Gallows have been in a state of change for the past few years now – since the release of the brilliantly brutal “Grey Britain”. Despite being regarded as a modern day punk masterpiece by the majority of the music press, they were dropped from Warner shortly after its release. Then frontman Frank Carter (the face and for many fans the driving force behind Gallows) left the band due to musical differences while recording the third album. Luckily there was just the right man to fill the monumental void left by Carter – former Alexisonfire guitarist Wade MacNeil.
In just two years Gallows have gone from being the biggest punk band in the UK to a group that still has to prove themselves. Can Wade fill Frank‘s shoes? Will they still sound British? Will it still be angry? The answers are yes, yes and fuck yes!
Entitled “Gallows,” it’s an album of rebirth and rediscovery for a band that could have so easily fallen into obscurity. But with this, their third LP, they’re back to put an end to all doubt surrounding the integrity of one of Britain’s best hardcore bands. Opening with Wade screaming “In us we trust!” it shows they have faith in their future, so why don’t you?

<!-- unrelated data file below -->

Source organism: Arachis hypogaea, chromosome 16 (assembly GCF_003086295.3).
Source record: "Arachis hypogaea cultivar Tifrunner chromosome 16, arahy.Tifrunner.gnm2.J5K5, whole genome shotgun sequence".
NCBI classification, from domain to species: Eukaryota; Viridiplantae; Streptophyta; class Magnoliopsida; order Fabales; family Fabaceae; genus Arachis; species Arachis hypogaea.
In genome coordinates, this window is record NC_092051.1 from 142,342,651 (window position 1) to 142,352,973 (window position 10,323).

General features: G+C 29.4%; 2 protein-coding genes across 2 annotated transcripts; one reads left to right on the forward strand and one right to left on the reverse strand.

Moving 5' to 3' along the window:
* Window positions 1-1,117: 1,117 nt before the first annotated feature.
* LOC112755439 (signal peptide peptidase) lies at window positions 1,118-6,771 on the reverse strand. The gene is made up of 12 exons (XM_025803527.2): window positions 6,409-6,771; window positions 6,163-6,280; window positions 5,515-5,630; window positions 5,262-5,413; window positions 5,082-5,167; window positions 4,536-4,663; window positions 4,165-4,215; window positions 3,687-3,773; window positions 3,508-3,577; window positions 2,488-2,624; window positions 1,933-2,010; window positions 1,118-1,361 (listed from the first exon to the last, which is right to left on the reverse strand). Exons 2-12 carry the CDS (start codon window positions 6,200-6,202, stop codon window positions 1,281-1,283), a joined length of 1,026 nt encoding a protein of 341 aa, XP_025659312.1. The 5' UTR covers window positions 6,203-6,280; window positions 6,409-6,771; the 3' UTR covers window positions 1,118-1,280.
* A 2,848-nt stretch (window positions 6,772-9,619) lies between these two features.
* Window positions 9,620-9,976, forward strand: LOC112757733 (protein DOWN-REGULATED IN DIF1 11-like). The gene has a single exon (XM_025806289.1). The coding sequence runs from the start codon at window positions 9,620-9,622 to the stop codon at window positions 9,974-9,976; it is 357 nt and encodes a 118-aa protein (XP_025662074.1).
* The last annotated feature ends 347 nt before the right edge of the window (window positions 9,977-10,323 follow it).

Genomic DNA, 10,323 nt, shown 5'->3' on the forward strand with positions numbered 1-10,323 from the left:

The album’s production is resolutely at the high end of the spectrum, far removed from the basement recordings of so many new punk bands. But they haven’t forgotten their punk roots, it’s a constant barrage of sub-three-minute ragers. From the London riot-themed ‘Last June‘ that’s far more punk than poetry with Wade‘s viscous vocals riling up the anarchists, to the Misfits-tinged ‘Vapid Adolescent Blues‘ that’s as anthemic as it is ferocious.
Wade‘s influence can be heard not just in the vocals but in the music. Gallows‘ inherent stripped-back sound is fully locked in but elements of Stateside punk rock heroes The Bronx and Against Me! collide with MacNeil‘s Pink Eyes-esque voice to create something wholly extraordinary – a hybrid of everything great about Western punk.
Gallows‘ penchant for gang vocals is interwoven throughout the record. From the pure brutality of ‘Austere‘ to the anger-fuelled ‘Odessa‘, the London lads (plus one honorary Londoner) scream together as one to lift the music up from the murky depths to seldom seen heights of accessible but hard-hitting anthems. In true Gallows fashion the record ends with a powerful, angsty release that merges all the elements of the previous 10 tracks into one blast of bouncy, singalong fury that makes you want to rip shit off the walls. It’s everything the band are and will continue to be. Gallows are dead. Long live Gallows.